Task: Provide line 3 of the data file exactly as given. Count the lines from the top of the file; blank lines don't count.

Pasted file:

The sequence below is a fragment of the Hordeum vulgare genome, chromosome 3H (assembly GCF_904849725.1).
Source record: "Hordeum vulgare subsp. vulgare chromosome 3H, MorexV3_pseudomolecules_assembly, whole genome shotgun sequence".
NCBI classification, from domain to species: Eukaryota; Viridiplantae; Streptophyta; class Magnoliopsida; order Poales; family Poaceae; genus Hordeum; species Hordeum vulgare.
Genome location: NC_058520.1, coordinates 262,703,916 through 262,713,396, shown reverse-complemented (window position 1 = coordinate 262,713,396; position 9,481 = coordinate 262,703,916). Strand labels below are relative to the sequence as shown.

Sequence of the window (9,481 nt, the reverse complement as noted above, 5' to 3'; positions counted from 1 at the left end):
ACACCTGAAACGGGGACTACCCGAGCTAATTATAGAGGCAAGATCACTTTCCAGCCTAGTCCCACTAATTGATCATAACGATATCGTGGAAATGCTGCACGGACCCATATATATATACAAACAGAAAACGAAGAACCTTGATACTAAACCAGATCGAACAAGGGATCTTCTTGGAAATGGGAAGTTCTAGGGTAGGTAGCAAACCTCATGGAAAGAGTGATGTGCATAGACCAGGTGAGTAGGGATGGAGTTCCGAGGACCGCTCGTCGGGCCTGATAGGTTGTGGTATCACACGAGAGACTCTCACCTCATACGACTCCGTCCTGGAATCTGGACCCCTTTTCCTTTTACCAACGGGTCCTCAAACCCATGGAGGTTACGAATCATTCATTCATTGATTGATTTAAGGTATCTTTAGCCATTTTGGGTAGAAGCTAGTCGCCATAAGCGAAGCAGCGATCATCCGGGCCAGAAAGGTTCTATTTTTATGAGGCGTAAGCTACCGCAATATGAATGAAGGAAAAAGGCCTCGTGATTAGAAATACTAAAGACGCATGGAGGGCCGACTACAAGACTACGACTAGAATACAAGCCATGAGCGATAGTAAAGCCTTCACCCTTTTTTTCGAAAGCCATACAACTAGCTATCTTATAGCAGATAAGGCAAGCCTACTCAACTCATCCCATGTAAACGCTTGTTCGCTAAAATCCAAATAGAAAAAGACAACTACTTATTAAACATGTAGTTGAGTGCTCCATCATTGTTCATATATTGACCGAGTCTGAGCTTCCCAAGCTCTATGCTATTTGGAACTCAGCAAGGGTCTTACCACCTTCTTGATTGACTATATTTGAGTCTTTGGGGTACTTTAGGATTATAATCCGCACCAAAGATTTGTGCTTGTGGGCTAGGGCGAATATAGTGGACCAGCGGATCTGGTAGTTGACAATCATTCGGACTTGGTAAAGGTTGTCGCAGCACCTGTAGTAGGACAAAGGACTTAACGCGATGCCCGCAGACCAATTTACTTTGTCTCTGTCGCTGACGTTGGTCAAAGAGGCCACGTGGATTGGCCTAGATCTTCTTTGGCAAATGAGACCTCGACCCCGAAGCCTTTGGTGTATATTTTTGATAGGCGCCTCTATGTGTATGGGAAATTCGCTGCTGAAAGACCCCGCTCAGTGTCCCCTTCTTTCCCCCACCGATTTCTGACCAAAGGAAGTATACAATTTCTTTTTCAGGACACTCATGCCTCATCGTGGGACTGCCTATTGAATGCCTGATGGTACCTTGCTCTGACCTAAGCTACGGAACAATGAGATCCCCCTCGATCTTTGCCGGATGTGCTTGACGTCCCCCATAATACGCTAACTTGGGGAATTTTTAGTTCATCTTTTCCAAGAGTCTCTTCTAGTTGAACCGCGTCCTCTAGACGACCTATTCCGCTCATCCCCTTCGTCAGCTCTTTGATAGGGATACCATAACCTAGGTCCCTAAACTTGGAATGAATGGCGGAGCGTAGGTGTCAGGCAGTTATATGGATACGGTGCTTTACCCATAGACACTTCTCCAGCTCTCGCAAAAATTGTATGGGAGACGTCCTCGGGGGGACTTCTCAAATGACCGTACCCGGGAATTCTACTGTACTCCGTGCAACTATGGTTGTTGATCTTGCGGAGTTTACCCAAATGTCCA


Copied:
NCBI classification, from domain to species: Eukaryota; Viridiplantae; Streptophyta; class Magnoliopsida; order Poales; family Poaceae; genus Hordeum; species Hordeum vulgare.